Art Therapy for Fibromyalgia
About a year ago, someone suggested I get involved in art therapy to help cope with some of my fibromyalgia symptoms. I was having a particularly tough time at work which had triggered a flare-up (or perhaps the flare-up had triggered the tough time… that chicken and egg situation is still open for debate) and I was struggling to cope.
My boss wasn’t very supportive. I was having to take more and more time off sick and the stress of it all meant I had migraines almost every day.
A colleague and friend spoke to me briefly about art therapy. She recommended that I buy some big sheets of paper and bright paints and relax whilst creating a beautiful pictures. I appreciated the gesture but knew art wasn’t really my thing. I’m a hopeless painter and my drawing is equally poor, and I thought I had enough stress in my life without being reminded of my artistic skills – or lack thereof.
Still, I gave it some thought and over the next few days decided it could be fun. In fact, the more I thought about it the more carried away I got and it was starting to seem like a great idea.
I decided I would convert the spare room into an art studio; I would buy big sheets of canvas, expensive paints, an easel and a beautiful wooden stool. I would join an art class and invite fellow art friends around to paint and drink tea. It would be wonderful.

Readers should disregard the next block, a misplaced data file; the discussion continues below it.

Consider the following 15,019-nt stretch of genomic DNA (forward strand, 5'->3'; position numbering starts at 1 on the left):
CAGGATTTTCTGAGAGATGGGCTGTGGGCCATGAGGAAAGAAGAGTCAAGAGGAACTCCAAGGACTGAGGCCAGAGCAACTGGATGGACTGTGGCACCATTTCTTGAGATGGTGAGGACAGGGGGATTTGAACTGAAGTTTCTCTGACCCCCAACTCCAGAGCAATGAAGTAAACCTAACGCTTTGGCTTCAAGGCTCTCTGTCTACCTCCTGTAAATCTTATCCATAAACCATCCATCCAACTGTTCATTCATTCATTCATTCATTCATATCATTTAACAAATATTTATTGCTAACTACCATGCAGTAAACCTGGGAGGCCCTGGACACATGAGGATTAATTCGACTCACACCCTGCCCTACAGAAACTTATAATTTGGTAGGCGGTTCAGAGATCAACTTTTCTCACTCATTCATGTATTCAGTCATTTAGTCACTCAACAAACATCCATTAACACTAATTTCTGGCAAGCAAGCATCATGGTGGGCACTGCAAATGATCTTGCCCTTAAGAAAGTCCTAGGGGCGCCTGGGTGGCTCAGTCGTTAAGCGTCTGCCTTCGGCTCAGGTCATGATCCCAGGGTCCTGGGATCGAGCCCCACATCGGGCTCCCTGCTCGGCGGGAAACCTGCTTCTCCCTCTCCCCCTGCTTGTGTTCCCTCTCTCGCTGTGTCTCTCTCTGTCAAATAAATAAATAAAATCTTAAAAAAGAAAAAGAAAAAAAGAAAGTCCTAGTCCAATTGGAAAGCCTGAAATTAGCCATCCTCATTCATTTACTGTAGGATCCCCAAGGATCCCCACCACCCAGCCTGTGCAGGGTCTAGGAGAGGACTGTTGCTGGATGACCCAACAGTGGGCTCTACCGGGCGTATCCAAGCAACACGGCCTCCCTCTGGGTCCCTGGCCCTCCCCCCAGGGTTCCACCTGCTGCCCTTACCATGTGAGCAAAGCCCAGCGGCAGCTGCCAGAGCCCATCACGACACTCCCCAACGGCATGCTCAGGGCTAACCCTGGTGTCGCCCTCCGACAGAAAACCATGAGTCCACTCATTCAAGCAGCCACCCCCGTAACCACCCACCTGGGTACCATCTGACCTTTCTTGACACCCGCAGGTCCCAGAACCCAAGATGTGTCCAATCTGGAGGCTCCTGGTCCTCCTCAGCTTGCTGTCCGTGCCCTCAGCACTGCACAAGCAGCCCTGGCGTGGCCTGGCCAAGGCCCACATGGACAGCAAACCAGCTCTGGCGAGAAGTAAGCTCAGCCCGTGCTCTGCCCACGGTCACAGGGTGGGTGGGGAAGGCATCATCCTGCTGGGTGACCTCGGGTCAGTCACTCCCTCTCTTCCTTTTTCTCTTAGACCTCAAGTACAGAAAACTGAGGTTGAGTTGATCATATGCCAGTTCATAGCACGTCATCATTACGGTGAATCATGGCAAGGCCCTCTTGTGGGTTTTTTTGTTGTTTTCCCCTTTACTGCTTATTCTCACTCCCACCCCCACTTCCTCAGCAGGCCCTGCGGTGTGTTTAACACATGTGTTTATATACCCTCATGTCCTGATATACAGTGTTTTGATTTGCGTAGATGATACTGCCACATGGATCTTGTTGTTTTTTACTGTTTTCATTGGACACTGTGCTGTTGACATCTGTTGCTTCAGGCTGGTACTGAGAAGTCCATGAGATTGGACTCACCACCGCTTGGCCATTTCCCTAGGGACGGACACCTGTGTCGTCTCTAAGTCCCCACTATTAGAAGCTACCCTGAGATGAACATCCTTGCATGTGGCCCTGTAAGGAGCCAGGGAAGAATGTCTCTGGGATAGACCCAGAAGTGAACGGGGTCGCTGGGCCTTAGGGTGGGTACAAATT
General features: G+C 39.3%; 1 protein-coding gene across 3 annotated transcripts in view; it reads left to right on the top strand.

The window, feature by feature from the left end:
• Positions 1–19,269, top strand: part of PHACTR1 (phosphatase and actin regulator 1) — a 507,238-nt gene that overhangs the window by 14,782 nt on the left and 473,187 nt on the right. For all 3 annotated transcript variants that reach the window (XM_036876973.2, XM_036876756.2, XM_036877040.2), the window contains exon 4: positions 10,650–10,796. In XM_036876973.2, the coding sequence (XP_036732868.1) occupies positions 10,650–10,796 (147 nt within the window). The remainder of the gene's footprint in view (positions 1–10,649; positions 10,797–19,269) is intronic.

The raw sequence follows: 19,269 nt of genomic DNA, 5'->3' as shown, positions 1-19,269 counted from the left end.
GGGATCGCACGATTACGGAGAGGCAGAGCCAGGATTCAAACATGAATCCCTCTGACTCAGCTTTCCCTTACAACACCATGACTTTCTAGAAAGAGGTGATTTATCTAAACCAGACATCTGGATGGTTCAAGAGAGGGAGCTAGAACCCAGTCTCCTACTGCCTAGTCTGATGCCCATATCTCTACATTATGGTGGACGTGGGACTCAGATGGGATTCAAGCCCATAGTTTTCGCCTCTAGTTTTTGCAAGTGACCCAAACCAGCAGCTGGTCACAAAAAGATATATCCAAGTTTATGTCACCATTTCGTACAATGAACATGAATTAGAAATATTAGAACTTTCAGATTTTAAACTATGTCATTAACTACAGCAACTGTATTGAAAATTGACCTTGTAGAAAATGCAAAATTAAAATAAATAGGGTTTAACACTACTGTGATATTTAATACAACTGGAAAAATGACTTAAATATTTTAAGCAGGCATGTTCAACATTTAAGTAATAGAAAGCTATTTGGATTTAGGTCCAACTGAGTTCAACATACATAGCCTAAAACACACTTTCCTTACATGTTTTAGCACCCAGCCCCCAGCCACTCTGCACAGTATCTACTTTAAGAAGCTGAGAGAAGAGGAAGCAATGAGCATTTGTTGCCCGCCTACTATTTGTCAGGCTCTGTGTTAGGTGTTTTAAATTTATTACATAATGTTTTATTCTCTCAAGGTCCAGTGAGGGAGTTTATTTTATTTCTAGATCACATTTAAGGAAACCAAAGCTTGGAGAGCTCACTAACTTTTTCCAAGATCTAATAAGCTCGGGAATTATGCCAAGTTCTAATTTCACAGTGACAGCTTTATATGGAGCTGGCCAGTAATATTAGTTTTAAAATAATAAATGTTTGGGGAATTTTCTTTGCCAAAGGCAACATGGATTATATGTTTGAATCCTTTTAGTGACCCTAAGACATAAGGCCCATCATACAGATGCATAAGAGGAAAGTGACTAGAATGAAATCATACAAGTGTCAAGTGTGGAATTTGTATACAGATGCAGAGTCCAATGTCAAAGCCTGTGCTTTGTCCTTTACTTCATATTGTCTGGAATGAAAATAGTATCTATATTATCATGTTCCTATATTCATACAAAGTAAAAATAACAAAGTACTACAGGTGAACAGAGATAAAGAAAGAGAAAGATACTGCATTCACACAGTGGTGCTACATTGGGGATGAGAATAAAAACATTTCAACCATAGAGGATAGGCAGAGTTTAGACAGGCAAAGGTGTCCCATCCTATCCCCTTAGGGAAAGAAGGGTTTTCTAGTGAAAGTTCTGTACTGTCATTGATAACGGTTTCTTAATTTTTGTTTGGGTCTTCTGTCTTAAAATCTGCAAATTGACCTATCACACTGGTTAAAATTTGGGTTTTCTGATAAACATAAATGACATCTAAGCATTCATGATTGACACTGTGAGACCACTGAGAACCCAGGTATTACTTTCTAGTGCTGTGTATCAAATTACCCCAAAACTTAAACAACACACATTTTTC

Then, when telling my partner about my new plans to be some kind of visionary in the art world, inspiring future generations for years to come, I asked, “The only problem is, what am I going to do with all the art?”
You can probably already tell that I’d completely missed the point of all this, and predictably the art studio never happened. Even worse, neither did the art. That is, until a year later when art therapy popped back onto my radar and I approached things in a far more sensible way.
What is Art Therapy?
Art therapy is the combination of art-making and psychotherapy, used to help individuals find comfort, relaxation and healing from particular emotional challenges. It’s being used as a type of counselling following the widely accepted view that art provides a therapeutic outlet for creative tension.
In practice, this means that we can use art therapy to cope with the frustration, depression, anxiety or anger that many of us feel as fibromyalgia sufferers. What’s more (to my relief) it requires no artistic talent whatsoever.
There is a freedom with art therapy that means you can (no, should) paint, draw or sculpt anything your heart desires. The focus is not on the creation but is instead on the relief and relaxation you experience whilst working on your project.
Next page: where to start, and how it helps.